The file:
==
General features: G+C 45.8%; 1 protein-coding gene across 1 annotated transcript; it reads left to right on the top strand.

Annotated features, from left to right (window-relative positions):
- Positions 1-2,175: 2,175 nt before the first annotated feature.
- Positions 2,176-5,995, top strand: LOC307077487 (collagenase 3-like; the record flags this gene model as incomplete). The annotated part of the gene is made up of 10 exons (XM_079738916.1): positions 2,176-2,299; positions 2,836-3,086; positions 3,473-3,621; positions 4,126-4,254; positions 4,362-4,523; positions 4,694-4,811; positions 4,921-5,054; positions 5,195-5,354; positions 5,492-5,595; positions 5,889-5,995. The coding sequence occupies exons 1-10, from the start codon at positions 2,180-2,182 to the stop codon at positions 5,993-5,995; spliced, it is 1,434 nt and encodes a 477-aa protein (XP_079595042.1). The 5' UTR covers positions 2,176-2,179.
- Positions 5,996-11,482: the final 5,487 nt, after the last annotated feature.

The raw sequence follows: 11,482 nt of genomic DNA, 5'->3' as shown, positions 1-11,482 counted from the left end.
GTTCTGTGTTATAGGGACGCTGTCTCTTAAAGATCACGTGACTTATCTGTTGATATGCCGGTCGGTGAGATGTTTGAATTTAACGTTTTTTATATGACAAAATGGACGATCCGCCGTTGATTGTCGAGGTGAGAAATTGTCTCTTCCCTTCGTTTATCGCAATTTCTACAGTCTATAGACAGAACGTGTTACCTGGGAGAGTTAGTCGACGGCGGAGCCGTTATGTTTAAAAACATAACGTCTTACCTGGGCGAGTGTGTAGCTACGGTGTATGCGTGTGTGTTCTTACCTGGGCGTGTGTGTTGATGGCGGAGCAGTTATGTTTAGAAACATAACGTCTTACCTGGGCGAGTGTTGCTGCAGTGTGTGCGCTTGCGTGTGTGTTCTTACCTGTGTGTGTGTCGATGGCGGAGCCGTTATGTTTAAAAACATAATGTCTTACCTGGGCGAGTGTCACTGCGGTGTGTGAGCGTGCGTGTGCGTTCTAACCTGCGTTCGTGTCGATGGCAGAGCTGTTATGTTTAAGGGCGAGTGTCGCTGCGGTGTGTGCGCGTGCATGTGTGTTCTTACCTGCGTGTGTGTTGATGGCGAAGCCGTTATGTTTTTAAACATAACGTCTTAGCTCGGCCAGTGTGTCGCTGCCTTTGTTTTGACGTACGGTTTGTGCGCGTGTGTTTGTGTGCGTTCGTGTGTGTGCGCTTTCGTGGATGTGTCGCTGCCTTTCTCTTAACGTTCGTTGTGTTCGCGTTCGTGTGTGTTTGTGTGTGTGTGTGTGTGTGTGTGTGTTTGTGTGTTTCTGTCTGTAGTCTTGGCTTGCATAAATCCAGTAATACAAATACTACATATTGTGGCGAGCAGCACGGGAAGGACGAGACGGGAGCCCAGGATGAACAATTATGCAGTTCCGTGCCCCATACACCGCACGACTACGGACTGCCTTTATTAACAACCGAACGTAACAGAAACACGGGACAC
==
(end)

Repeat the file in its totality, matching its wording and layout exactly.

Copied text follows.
General features: G+C 45.8%; 1 protein-coding gene across 1 annotated transcript; it reads left to right on the top strand.

Annotated features, from left to right (window-relative positions):
- Positions 1-2,175: 2,175 nt before the first annotated feature.
- Positions 2,176-5,995, top strand: LOC307077487 (collagenase 3-like; the record flags this gene model as incomplete). The annotated part of the gene is made up of 10 exons (XM_079738916.1): positions 2,176-2,299; positions 2,836-3,086; positions 3,473-3,621; positions 4,126-4,254; positions 4,362-4,523; positions 4,694-4,811; positions 4,921-5,054; positions 5,195-5,354; positions 5,492-5,595; positions 5,889-5,995. The coding sequence occupies exons 1-10, from the start codon at positions 2,180-2,182 to the stop codon at positions 5,993-5,995; spliced, it is 1,434 nt and encodes a 477-aa protein (XP_079595042.1). The 5' UTR covers positions 2,176-2,179.
- Positions 5,996-11,482: the final 5,487 nt, after the last annotated feature.

The raw sequence follows: 11,482 nt of genomic DNA, 5'->3' as shown, positions 1-11,482 counted from the left end.
GTTCTGTGTTATAGGGACGCTGTCTCTTAAAGATCACGTGACTTATCTGTTGATATGCCGGTCGGTGAGATGTTTGAATTTAACGTTTTTTATATGACAAAATGGACGATCCGCCGTTGATTGTCGAGGTGAGAAATTGTCTCTTCCCTTCGTTTATCGCAATTTCTACAGTCTATAGACAGAACGTGTTACCTGGGAGAGTTAGTCGACGGCGGAGCCGTTATGTTTAAAAACATAACGTCTTACCTGGGCGAGTGTGTAGCTACGGTGTATGCGTGTGTGTTCTTACCTGGGCGTGTGTGTTGATGGCGGAGCAGTTATGTTTAGAAACATAACGTCTTACCTGGGCGAGTGTTGCTGCAGTGTGTGCGCTTGCGTGTGTGTTCTTACCTGTGTGTGTGTCGATGGCGGAGCCGTTATGTTTAAAAACATAATGTCTTACCTGGGCGAGTGTCACTGCGGTGTGTGAGCGTGCGTGTGCGTTCTAACCTGCGTTCGTGTCGATGGCAGAGCTGTTATGTTTAAGGGCGAGTGTCGCTGCGGTGTGTGCGCGTGCATGTGTGTTCTTACCTGCGTGTGTGTTGATGGCGAAGCCGTTATGTTTTTAAACATAACGTCTTAGCTCGGCCAGTGTGTCGCTGCCTTTGTTTTGACGTACGGTTTGTGCGCGTGTGTTTGTGTGCGTTCGTGTGTGTGCGCTTTCGTGGATGTGTCGCTGCCTTTCTCTTAACGTTCGTTGTGTTCGCGTTCGTGTGTGTTTGTGTGTGTGTGTGTGTGTGTGTGTGTTTGTGTGTTTCTGTCTGTAGTCTTGGCTTGCATAAATCCAGTAATACAAATACTACATATTGTGGCGAGCAGCACGGGAAGGACGAGACGGGAGCCCAGGATGAACAATTATGCAGTTCCGTGCCCCATACACCGCACGACTACGGACTGCCTTTATTAACAACCGAACGTAACAGAAACACGGGACAC